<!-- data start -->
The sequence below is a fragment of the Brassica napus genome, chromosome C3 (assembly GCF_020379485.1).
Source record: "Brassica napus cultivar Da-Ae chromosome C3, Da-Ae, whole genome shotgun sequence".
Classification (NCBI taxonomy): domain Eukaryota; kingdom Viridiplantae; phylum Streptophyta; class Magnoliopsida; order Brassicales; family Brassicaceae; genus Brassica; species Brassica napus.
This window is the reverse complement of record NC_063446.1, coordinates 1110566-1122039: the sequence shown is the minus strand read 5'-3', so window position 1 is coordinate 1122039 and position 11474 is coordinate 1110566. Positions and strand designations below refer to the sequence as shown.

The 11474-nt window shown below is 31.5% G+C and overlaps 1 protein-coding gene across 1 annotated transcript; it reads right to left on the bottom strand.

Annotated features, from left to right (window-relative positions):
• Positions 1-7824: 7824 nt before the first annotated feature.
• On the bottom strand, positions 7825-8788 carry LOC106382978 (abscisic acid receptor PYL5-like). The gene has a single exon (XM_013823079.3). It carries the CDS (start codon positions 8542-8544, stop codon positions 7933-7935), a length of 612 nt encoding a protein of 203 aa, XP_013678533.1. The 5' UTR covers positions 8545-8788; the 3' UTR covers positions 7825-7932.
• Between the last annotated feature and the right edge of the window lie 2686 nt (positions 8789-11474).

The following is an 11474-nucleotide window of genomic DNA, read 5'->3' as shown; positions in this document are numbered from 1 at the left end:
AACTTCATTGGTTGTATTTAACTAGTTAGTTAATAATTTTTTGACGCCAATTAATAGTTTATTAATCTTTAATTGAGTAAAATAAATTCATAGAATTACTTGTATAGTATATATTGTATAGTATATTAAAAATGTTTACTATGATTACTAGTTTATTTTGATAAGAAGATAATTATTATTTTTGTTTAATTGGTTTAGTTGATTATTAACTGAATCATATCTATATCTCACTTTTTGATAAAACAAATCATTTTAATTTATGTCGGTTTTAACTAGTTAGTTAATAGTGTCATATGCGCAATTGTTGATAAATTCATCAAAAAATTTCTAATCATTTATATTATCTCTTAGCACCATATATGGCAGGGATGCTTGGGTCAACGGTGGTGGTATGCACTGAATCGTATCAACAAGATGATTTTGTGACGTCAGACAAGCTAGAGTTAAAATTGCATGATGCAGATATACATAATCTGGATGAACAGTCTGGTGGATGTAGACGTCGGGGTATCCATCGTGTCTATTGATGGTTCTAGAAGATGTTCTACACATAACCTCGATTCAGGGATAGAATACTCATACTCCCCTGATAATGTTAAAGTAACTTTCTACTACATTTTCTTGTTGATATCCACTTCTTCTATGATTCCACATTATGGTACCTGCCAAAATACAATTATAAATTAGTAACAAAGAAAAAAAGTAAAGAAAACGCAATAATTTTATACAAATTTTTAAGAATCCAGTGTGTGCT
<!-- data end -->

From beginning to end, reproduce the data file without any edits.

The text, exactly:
The sequence below is a fragment of the Brassica napus genome, chromosome C3 (assembly GCF_020379485.1).
Source record: "Brassica napus cultivar Da-Ae chromosome C3, Da-Ae, whole genome shotgun sequence".
Classification (NCBI taxonomy): domain Eukaryota; kingdom Viridiplantae; phylum Streptophyta; class Magnoliopsida; order Brassicales; family Brassicaceae; genus Brassica; species Brassica napus.
This window is the reverse complement of record NC_063446.1, coordinates 1110566-1122039: the sequence shown is the minus strand read 5'-3', so window position 1 is coordinate 1122039 and position 11474 is coordinate 1110566. Positions and strand designations below refer to the sequence as shown.

The 11474-nt window shown below is 31.5% G+C and overlaps 1 protein-coding gene across 1 annotated transcript; it reads right to left on the bottom strand.

Annotated features, from left to right (window-relative positions):
• Positions 1-7824: 7824 nt before the first annotated feature.
• On the bottom strand, positions 7825-8788 carry LOC106382978 (abscisic acid receptor PYL5-like). The gene has a single exon (XM_013823079.3). It carries the CDS (start codon positions 8542-8544, stop codon positions 7933-7935), a length of 612 nt encoding a protein of 203 aa, XP_013678533.1. The 5' UTR covers positions 8545-8788; the 3' UTR covers positions 7825-7932.
• Between the last annotated feature and the right edge of the window lie 2686 nt (positions 8789-11474).

The following is an 11474-nucleotide window of genomic DNA, read 5'->3' as shown; positions in this document are numbered from 1 at the left end:
AACTTCATTGGTTGTATTTAACTAGTTAGTTAATAATTTTTTGACGCCAATTAATAGTTTATTAATCTTTAATTGAGTAAAATAAATTCATAGAATTACTTGTATAGTATATATTGTATAGTATATTAAAAATGTTTACTATGATTACTAGTTTATTTTGATAAGAAGATAATTATTATTTTTGTTTAATTGGTTTAGTTGATTATTAACTGAATCATATCTATATCTCACTTTTTGATAAAACAAATCATTTTAATTTATGTCGGTTTTAACTAGTTAGTTAATAGTGTCATATGCGCAATTGTTGATAAATTCATCAAAAAATTTCTAATCATTTATATTATCTCTTAGCACCATATATGGCAGGGATGCTTGGGTCAACGGTGGTGGTATGCACTGAATCGTATCAACAAGATGATTTTGTGACGTCAGACAAGCTAGAGTTAAAATTGCATGATGCAGATATACATAATCTGGATGAACAGTCTGGTGGATGTAGACGTCGGGGTATCCATCGTGTCTATTGATGGTTCTAGAAGATGTTCTACACATAACCTCGATTCAGGGATAGAATACTCATACTCCCCTGATAATGTTAAAGTAACTTTCTACTACATTTTCTTGTTGATATCCACTTCTTCTATGATTCCACATTATGGTACCTGCCAAAATACAATTATAAATTAGTAACAAAGAAAAAAAGTAAAGAAAACGCAATAATTTTATACAAATTTTTAAGAATCCAGTGTGTGCT